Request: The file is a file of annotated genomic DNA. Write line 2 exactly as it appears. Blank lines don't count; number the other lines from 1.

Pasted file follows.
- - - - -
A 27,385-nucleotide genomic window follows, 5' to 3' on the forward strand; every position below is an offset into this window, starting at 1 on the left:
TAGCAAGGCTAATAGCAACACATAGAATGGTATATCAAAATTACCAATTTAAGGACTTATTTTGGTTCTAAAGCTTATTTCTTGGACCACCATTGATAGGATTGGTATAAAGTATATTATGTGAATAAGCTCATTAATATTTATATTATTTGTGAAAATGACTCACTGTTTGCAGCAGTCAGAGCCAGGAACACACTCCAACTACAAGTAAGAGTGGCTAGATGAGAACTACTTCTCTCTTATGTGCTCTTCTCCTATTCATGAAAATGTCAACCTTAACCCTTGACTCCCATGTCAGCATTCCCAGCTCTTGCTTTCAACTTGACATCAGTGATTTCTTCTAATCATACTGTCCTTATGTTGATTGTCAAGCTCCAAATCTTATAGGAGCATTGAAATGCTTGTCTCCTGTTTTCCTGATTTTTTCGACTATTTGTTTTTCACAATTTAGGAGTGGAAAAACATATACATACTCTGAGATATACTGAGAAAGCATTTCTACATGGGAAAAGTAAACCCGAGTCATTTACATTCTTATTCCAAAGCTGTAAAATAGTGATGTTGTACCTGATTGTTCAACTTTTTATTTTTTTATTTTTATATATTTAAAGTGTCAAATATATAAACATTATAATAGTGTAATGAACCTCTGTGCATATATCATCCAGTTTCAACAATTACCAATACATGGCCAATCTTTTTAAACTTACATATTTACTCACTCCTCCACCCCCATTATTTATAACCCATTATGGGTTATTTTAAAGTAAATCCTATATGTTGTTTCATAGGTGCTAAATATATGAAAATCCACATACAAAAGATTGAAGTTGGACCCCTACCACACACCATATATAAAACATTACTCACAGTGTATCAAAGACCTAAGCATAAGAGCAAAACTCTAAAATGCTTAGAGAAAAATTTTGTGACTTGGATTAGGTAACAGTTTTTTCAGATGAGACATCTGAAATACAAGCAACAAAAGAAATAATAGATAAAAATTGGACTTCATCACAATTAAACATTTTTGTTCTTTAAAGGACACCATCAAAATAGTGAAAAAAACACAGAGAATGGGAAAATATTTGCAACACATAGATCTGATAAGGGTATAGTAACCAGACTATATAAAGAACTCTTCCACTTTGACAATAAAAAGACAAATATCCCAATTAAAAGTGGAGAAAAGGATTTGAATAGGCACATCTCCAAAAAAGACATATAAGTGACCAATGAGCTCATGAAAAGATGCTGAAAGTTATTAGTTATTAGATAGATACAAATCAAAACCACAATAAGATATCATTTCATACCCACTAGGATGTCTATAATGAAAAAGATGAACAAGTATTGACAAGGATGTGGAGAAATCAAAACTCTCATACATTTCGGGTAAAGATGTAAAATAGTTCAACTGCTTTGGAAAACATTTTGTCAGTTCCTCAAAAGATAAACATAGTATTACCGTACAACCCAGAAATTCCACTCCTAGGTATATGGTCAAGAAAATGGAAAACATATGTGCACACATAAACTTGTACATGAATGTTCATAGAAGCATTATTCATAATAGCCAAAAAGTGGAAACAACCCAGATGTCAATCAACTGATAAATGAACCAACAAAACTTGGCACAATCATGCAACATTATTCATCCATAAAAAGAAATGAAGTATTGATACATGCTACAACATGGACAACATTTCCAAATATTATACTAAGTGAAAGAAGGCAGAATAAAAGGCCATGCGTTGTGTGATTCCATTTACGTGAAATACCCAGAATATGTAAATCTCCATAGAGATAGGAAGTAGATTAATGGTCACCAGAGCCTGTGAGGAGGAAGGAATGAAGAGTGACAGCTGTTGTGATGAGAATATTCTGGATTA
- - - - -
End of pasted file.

TAGCAAGGCTAATAGCAACACATAGAATGGTATATCAAAATTACCAATTTAAGGACTTATTTTGGTTCTAAAGCTTATTTCTTGGACCACCATTGATAGGATTGGTATAAAGTATATTATGTGAATAAGCTCATTAATATTTATATTATTTGTGAAAATGACTCACTGTTTGCAGCAGTCAGAGCCAGGAACACACTCCAACTACAAGTAAGAGTGGCTAGATGAGAACTACTTCTCTCTTATGTGCTCTTCTCCTATTCATGAAAATGTCAACCTTAACCCTTGACTCCCATGTCAGCATTCCCAGCTCTTGCTTTCAACTTGACATCAGTGATTTCTTCTAATCATACTGTCCTTATGTTGATTGTCAAGCTCCAAATCTTATAGGAGCATTGAAATGCTTGTCTCCTGTTTTCCTGATTTTTTCGACTATTTGTTTTTCACAATTTAGGAGTGGAAAAACATATACATACTCTGAGATATACTGAGAAAGCATTTCTACATGGGAAAAGTAAACCCGAGTCATTTACATTCTTATTCCAAAGCTGTAAAATAGTGATGTTGTACCTGATTGTTCAACTTTTTATTTTTTTATTTTTATATATTTAAAGTGTCAAATATATAAACATTATAATAGTGTAATGAACCTCTGTGCATATATCATCCAGTTTCAACAATTACCAATACATGGCCAATCTTTTTAAACTTACATATTTACTCACTCCTCCACCCCCATTATTTATAACCCATTATGGGTTATTTTAAAGTAAATCCTATATGTTGTTTCATAGGTGCTAAATATATGAAAATCCACATACAAAAGATTGAAGTTGGACCCCTACCACACACCATATATAAAACATTACTCACAGTGTATCAAAGACCTAAGCATAAGAGCAAAACTCTAAAATGCTTAGAGAAAAATTTTGTGACTTGGATTAGGTAACAGTTTTTTCAGATGAGACATCTGAAATACAAGCAACAAAAGAAATAATAGATAAAAATTGGACTTCATCACAATTAAACATTTTTGTTCTTTAAAGGACACCATCAAAATAGTGAAAAAAACACAGAGAATGGGAAAATATTTGCAACACATAGATCTGATAAGGGTATAGTAACCAGACTATATAAAGAACTCTTCCACTTTGACAATAAAAAGACAAATATCCCAATTAAAAGTGGAGAAAAGGATTTGAATAGGCACATCTCCAAAAAAGACATATAAGTGACCAATGAGCTCATGAAAAGATGCTGAAAGTTATTAGTTATTAGATAGATACAAATCAAAACCACAATAAGATATCATTTCATACCCACTAGGATGTCTATAATGAAAAAGATGAACAAGTATTGACAAGGATGTGGAGAAATCAAAACTCTCATACATTTCGGGTAAAGATGTAAAATAGTTCAACTGCTTTGGAAAACATTTTGTCAGTTCCTCAAAAGATAAACATAGTATTACCGTACAACCCAGAAATTCCACTCCTAGGTATATGGTCAAGAAAATGGAAAACATATGTGCACACATAAACTTGTACATGAATGTTCATAGAAGCATTATTCATAATAGCCAAAAAGTGGAAACAACCCAGATGTCAATCAACTGATAAATGAACCAACAAAACTTGGCACAATCATGCAACATTATTCATCCATAAAAAGAAATGAAGTATTGATACATGCTACAACATGGACAACATTTCCAAATATTATACTAAGTGAAAGAAGGCAGAATAAAAGGCCATGCGTTGTGTGATTCCATTTACGTGAAATACCCAGAATATGTAAATCTCCATAGAGATAGGAAGTAGATTAATGGTCACCAGAGCCTGTGAGGAGGAAGGAATGAAGAGTGACAGCTGTTGTGATGAGAATATTCTGGATTA